It’s been said that necessity is the mother of invention. Human needs often breed new innovations and advances in society. We are already seeing this play out in the world’s response to the COVID-19 pandemic, and will likely see many more new innovations and advancements in the coming months. New technologies may also be required to help secure future public gatherings and sporting events. Once the pandemic subsides and public sporting events begin to re-emerge, a new layer of security could be introduced to protect fans attending future sporting events.
An Ottawa area doctor has already predicted what one additional level of security might look like.
“It would be effectively barcode enabled,” says Dr. Kumanan Wilson, an innovation advisor at Bruyère and a physician at the Ottawa Hospital. “Just like when you go to a sporting event [and] they scan your ticket, they are going to scan your barcode for proof of immunity.”
“We’re going to need some kind of test that is proof of immunity to get people back into society,” Wilson told CBC Sports. “Otherwise, it’s a roll of the dice trying to open up these stadiums and large gatherings of people.”
(A proposal of proof of immunity from CANImmunize that might allow fans to gather in crowds at stadiums and arenas without threat of contagion. (CANImmunize))
The “proof of immunity” concept detailed above will obviously require a new COVID-19 vaccine to be in place prior to its deployment. But what about in the meantime?
VST Enterprises Ltd (VSTE), a UK-based cyber security firm, announced a ‘sports health passport’ platform to help kickstart attendances at all British sporting events over the coming months when the country emerges from the ongoing coronavirus pandemic.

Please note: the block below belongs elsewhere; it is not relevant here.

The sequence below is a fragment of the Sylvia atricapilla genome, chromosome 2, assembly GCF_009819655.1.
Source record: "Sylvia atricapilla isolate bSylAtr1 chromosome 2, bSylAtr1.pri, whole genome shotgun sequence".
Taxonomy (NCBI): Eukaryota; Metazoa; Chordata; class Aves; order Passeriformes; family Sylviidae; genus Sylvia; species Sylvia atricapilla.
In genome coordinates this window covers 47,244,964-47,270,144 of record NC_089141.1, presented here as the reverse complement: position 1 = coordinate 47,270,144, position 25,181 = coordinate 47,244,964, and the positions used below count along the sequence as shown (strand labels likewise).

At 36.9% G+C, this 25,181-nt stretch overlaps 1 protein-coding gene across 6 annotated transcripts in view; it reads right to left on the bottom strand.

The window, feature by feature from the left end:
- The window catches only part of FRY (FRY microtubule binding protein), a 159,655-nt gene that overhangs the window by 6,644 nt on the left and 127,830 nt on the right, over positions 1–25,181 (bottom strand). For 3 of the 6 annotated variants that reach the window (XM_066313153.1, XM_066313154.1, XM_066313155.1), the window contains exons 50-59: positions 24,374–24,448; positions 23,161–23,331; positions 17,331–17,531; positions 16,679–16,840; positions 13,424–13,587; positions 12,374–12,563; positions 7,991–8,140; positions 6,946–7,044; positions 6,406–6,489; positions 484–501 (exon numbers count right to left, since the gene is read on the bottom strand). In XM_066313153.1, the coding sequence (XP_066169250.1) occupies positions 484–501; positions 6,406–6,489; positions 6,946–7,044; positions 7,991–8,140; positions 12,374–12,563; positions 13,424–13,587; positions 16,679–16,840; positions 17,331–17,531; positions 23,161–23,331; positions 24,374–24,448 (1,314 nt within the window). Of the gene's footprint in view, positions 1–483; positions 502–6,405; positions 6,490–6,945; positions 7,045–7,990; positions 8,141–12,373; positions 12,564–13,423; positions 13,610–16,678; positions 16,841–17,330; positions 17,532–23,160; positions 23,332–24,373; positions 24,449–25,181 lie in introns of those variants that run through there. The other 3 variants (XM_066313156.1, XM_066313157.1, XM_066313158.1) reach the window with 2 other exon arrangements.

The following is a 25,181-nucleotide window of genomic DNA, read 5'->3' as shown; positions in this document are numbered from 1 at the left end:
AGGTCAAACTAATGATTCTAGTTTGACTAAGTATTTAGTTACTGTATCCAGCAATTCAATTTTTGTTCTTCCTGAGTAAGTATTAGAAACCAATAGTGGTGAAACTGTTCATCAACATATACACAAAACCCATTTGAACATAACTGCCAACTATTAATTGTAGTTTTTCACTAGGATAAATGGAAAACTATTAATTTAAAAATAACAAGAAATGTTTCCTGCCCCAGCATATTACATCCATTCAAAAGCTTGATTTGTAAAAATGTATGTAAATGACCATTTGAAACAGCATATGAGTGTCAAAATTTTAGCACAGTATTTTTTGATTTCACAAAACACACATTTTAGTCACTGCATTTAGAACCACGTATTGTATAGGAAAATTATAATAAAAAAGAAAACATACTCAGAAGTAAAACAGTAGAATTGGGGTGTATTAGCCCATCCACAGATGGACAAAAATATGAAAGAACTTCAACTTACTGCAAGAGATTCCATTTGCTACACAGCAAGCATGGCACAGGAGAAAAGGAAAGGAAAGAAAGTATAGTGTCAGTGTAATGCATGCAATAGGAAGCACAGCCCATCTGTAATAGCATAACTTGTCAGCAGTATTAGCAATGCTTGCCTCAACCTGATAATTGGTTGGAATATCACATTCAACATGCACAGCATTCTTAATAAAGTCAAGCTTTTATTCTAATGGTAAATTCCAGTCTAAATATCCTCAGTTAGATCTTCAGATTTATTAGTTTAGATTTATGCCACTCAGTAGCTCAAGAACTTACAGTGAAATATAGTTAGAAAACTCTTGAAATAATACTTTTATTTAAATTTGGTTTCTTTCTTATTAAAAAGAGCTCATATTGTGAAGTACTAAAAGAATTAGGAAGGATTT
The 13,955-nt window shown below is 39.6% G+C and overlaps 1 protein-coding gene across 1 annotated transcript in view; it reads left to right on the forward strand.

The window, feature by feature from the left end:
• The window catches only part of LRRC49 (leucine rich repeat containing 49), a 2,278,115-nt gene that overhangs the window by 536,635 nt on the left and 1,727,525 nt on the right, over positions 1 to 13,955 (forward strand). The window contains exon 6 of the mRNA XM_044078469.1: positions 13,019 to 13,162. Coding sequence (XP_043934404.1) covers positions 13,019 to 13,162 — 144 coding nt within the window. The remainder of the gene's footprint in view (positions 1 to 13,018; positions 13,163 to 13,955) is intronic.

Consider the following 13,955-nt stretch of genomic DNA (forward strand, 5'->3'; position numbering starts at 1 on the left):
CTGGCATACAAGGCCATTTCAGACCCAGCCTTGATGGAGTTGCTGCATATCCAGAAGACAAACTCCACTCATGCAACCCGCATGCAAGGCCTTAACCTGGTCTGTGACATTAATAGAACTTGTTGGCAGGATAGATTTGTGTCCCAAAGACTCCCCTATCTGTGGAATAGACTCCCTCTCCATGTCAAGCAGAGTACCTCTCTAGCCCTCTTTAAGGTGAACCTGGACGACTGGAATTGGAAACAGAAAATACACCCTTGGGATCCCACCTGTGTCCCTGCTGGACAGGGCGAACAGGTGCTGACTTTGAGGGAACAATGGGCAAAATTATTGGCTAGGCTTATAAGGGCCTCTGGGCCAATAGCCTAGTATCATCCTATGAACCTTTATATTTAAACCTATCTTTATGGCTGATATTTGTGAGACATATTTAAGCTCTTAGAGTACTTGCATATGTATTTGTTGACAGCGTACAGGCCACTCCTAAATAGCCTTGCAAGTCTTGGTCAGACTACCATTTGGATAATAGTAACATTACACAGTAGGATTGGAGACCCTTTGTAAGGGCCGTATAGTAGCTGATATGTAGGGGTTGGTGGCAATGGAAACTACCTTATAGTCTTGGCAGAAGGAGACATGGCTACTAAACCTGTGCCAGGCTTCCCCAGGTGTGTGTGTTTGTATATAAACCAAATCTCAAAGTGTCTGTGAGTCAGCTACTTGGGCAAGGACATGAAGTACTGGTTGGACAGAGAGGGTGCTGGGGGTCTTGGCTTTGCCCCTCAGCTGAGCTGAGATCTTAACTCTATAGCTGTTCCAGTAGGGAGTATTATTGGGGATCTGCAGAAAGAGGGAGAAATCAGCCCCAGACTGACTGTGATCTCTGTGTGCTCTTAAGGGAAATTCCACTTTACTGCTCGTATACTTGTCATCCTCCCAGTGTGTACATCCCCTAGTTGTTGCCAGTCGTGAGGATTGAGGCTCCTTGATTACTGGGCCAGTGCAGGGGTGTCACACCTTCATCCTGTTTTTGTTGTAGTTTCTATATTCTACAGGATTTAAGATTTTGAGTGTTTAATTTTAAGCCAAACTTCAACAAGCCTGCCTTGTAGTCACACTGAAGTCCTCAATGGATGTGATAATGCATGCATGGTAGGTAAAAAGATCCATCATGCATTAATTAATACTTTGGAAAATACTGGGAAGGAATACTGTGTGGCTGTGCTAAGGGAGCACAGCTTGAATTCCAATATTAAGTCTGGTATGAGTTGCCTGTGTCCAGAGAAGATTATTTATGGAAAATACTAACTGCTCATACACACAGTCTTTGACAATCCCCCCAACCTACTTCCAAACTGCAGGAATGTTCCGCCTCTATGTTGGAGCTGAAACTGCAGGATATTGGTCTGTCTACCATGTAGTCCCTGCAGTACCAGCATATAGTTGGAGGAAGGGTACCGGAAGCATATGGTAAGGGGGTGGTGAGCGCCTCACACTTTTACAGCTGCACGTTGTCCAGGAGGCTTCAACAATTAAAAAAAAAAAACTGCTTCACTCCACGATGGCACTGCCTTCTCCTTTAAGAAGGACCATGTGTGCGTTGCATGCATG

According to SportsPro, the platform can then be used in conjunction with a government approved COVID-19 testing kit that confirms and validates whether the holder has been tested negative or positive for coronavirus or has the antibody present. In future updates, it will include confirmation that they are vaccinated.
Once the test has been completed, the results will be updated to a fan’s digital passport. After that person is vaccinated, it will act as permanent proof of the individual being virus free and protected.
Providing the fan has tested negative, they will be allowed to purchase a ticket for their sporting event by validating their digital health passport, after which they will receive a unique VCode to be scanned before entering a venue.
There are obviously many questions that remain regarding these proposed applications. However, proponents of these new digital health passport technologies make it clear that they are not intended to be “the magic bullet”, but rather one potential aid to assist in the return of live sporting events.
We are still early in the response and recovery associated with the COVID-19 pandemic. However, it is very likely we will see new technologies emerge to support the return of public sporting events, including digital health passports.
By Jon Sorensen